19-10 Segment 1: A More Ethical Garden

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Spring is almost here! That means it’s time to start thinking about gardens and landscaping. Expert Benjamin Vogt has a new way to garden, so that your property can be a place that looks nice, and also contributes to a healthy ecosystem that helps animal species and our planet thrive.

Guest:

  • Benjamin Vogt, Garden Designer with Monarch Gardens and author, A New Garden Ethic: Cultivating Defiant Compassion for an Uncertain Future 

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19-10 Segment 2: A Fantasy Series that Aims at Teaching Children to Consider Some Big Questions

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We grow up hearing nursery rhymes and fairy tales that deal with good and evil. All of us fondly remember the cartoons of our youth and the stories we grew up with. We talk to Soman Chainani about authoring a new entry into the catalog of mythology and his attempt to course-correct the lessons more modern stories have been teaching our children.

Guest:

  • Soman Chainani, author of The School for Good and Evil

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Culture Crash 19-10: Netflix’s Russian Doll

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Welcome to Culture Crash, where we examine what’s new and old in entertainment.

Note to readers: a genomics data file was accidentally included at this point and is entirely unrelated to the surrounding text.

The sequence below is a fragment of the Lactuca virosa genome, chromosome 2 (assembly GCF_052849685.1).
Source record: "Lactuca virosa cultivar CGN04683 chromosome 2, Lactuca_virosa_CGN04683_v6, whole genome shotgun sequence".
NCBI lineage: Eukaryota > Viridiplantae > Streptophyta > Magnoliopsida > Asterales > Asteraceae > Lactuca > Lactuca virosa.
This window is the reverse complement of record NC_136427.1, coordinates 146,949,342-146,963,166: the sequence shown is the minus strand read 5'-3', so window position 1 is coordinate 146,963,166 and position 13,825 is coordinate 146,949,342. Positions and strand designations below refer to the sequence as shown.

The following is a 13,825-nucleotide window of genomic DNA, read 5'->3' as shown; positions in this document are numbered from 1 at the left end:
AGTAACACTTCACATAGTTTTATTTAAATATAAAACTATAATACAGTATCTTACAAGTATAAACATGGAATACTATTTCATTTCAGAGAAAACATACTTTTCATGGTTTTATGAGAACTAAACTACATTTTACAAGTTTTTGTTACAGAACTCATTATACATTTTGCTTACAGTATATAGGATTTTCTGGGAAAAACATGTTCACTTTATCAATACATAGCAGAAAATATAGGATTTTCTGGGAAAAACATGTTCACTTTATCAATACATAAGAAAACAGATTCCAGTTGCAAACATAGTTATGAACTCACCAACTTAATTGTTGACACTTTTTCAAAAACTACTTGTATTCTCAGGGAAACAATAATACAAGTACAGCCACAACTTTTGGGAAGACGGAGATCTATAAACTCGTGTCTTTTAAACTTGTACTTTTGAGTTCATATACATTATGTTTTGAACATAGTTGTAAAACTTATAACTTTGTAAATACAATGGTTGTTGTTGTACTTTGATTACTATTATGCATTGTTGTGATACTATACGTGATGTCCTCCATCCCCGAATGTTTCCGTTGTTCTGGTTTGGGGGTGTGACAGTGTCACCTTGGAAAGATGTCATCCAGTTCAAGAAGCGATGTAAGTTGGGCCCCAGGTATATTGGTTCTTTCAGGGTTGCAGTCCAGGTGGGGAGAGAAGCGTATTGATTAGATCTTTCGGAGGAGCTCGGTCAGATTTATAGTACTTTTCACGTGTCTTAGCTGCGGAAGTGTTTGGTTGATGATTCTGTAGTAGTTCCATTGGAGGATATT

Streaming TV services like Netflix and Hulu have revolutionized the medium, in part, simply by expanding access. Hundreds more scripted shows are being made right now than ever have before, and this has meant more diverse writers and creators. But Netflix, in particular, is responsible for another revolutionary idea: dropping entire seasons of shows all at once. It’s become something of a signature for the company, which encourages binge-watching entire seasons of shows like Stranger Things and Ozark in a day or a weekend. With that, many creators have started to say it feels like they’re making a 10-hour movie instead of a TV show.

And that line of thinking has been a little controversial. The problem with that thinking is that, of course, it isn’t a 10-hour movie, it’s a TV show. Critic Alan Sepinwall frequently notes that the nature of TV is episodic. Even if you encourage binge-watching, some viewers will go one episode at a time and each episode needs to be entertaining in its own right.

Well, Netflix may have finally answered the bell and delivered a show that truly feels like an actual extended-length film. It’s called Russian Doll, and it comprises of eight episodes that are each roughly 23 minutes in length. This makes the entire season a little over three hours long, which makes it actually feasible for a lot of people to watch it all in one sitting. And that might be the ideal watching situation.

Russian Doll is similar to Groundhog Day or Happy Death Day, in that it focuses on someone stuck in the same moment. Star Natasha Leon plays Nadia, who keeps dying and being reborn into the same moment at her birthday party.

Russian Doll is a bit of an enigma. It’s sort of like NBC’s The Good Place in its mysterious structure and the central theme of what we can accomplish when we all help each other.

Toward the beginning of the season, I was a bit confused, unsure what exactly I was watching. But around episode 3 or 4, the story really kicks in and it sprints through the finish line. 

It is like a long movie, and it works well all at once. It also works well split in half or sure, episodically.

Russian Doll is now streaming on Netflix.

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